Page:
drainage overflow problem

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    • #278634
      Anonymous

      I’m having a problem with effluent drainage. I have an sump pump in the main tank that pumps the effluent up the yard into a collection tank. The collection tank than gravity drains the effluent out into the drain fields. The problem I have been experiencing lately is, the effluent is pumped into the collection tank faster than it drains. The excess then runs over the tank and into my front yard. When the pump stops, the excess fluid in collection tank drops down to below the outlet pipe to the drain fields. Is this the start of an even bigger problem? Can I slow down the flow from the pump? Any ideas would be great. Thanks

    • #298938
      Ken Zoeller

      There are 2 things you could do. 1.)Add a ball valve or a gate valve to the discharge line on the pump. Then close the valve to a point that would be slow enough for the effluent to flow to the drain field with out backing up and out into your yard.
      2.) You could shorten he switch setting to a point that only fills the “collection tank” to the top and hope that the pump does not turn on again until the “collection tank” is empty.
      To answer your question ” Is this the start of an even bigger problem?” In a word yes but…
      Has it been very wet with lots of rain?. If yes, maybe not. If no rain more than likely your drain field may be going south! How long have you been on the system? Start now to limit you water usage. This will lessen the water the system has to handle. How long has it been sense you had your septic tank pumped? If over 3 to 5 years, you may have brought this on your self by pumping a lot of the solids to your drain field(plugging same). Do you have an outlet baffle septic tank filter? One would help keep the solids in the tank before they can get to the pump tank.

    • #298939
      mikeazz

      I have been in this house for only a year now. It was built in 1987. From what I was told at closing the Septic Tank was pumped in July 99. The previous owners (of course) said they had know problems, but I don’t know if they had pumped it out before. The septic tank has an alarm system that is supposed to let me know of a backup or when its is full (not sure). The drain fields dont show signs of failing in that the grass is not growing like mad in these areas. We try and practice some water conservation, and I’m also thinking of draining the washing machine into a seperate area. I also put Septic HElper 2000 in the system once a month. The ground in VA has a lot of glay in it, and it does seem to rain a lot here. I really need to get this problem taken care of. Thanks in advance

    • #298940
      Ken Zoeller

      Mike
      1987 is 13+ year ago and it was pumped in mid 1999. What about the times in between? Was the pump chamber pumped as well in 1999(removing all the muck that had gotten in there)? The alarm will only tell you that the pump has failed to empty the pump chamber assuming the alarm is in the pump chamber.(power failure, pump failure, blown fuse or circuit breaker, etc.) From what I have read and heard no additive helps. Some do harm. If “septic helper” is removing the grease from your septic tank and putting it in the drain field it may be hurting you not helping. It may change the fat, oils, and greases so that they will pass out of the septic tank but once they are in the field they will plug the soils and clay more than others. Putting your washer water some place else will only help you not hurt in any way. It will reduce the hydraulic load. You could have your 4” drain lines jetted and vacuumed out by a pumper service that uses a vacuum truck. This MAY help but may not if the soils are too far gone. The vacuuming of the drain line is not commonly done because it does not work some times and no one wants to pay when it does not work but the work to do it was done. I have no idea the odds of it working before you ask. You can slow the pump down as described in the above posting.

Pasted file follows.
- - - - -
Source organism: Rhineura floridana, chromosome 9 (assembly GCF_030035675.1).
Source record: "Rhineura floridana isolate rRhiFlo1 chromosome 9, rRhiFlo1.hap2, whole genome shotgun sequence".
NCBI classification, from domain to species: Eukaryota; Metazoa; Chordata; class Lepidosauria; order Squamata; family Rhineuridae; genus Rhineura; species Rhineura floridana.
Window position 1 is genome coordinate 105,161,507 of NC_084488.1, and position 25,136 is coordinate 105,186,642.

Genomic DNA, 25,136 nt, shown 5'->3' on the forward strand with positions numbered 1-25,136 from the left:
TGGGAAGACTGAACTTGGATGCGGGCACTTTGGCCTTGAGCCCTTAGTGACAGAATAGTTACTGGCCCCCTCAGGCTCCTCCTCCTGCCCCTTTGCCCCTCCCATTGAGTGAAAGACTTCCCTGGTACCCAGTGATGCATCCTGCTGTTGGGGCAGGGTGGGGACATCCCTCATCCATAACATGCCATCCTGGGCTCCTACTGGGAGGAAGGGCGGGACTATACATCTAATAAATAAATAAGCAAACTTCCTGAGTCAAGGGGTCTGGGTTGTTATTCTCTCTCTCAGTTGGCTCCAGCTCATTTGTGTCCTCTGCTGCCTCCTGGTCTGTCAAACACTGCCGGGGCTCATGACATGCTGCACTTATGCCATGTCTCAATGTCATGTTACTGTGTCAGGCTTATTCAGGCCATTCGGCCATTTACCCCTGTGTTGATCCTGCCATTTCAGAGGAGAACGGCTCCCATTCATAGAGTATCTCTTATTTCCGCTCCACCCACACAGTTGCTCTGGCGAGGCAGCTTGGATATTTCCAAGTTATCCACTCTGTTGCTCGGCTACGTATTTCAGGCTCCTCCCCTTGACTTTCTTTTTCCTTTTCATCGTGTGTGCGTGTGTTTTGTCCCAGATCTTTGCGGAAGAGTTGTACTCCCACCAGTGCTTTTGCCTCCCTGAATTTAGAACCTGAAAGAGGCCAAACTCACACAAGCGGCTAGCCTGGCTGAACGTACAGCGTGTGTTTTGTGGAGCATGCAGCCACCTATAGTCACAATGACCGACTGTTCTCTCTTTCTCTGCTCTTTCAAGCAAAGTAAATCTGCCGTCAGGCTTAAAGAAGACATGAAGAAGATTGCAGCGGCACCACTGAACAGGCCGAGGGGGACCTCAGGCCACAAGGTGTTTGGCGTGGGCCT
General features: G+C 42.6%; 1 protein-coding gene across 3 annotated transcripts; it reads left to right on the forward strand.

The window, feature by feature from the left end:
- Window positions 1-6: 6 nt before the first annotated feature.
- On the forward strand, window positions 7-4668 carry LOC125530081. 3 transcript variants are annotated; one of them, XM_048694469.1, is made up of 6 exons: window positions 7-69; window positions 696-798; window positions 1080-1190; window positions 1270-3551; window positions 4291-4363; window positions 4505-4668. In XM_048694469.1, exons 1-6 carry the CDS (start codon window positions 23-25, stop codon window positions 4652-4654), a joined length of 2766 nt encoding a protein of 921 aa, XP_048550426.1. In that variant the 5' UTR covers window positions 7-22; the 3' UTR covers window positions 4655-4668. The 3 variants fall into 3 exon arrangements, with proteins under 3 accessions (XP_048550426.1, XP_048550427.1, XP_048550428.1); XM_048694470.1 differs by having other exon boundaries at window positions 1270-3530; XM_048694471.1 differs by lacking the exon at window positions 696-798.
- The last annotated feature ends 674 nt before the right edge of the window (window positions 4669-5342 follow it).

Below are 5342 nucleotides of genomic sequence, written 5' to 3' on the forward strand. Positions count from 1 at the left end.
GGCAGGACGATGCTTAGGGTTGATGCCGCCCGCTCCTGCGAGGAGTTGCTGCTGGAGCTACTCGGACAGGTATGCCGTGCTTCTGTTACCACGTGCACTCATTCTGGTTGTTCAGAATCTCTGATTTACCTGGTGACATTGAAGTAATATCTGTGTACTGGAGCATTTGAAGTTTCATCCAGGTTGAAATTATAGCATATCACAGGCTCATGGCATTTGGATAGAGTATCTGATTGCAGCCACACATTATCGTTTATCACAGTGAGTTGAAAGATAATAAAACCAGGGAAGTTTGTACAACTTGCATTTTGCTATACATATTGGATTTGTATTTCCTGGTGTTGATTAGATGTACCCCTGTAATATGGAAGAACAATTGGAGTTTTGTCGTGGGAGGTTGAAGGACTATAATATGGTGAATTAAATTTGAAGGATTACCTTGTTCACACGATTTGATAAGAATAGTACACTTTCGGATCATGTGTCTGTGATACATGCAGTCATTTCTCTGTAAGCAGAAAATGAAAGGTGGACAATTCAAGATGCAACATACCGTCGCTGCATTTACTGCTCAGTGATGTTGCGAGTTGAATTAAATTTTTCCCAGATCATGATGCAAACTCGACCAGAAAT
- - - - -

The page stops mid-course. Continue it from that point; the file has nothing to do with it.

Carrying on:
• #298941
      SylvanLMP

      Wow Ken I am appalled at this advice you gave below.

      “Ken Zoeller wrote on 14 August 2000 at 08:32 PM:
      There are 2 things you could do. 1.)Add a ball valve or a gate valve to the discharge line on the pump. Then close the valve to a point that would be slow enough for the effluent to flow to the drain field with out backing up and out into your yard.”

      When I gave lectures to Navy and other employees I could never stress enough the fact NEVER use a gate valve OR Ball valve for throttling.

      Lowering the gate will shorten the life expediency of the valves PLUS causing an unwanted clattering sound and weaking the spindle being hammered by the water hitting this gate.

      Globe valves are designed for “throttling” and Gate valves are for positive shut off FULLY OPEN or fully closed NEVER, EVER for ANY REASON partially open/closed

      Also by suggesting the use of the ball or gate valve operator is only guessing how much is passing through hit and miss is not very practical in plumbing applications.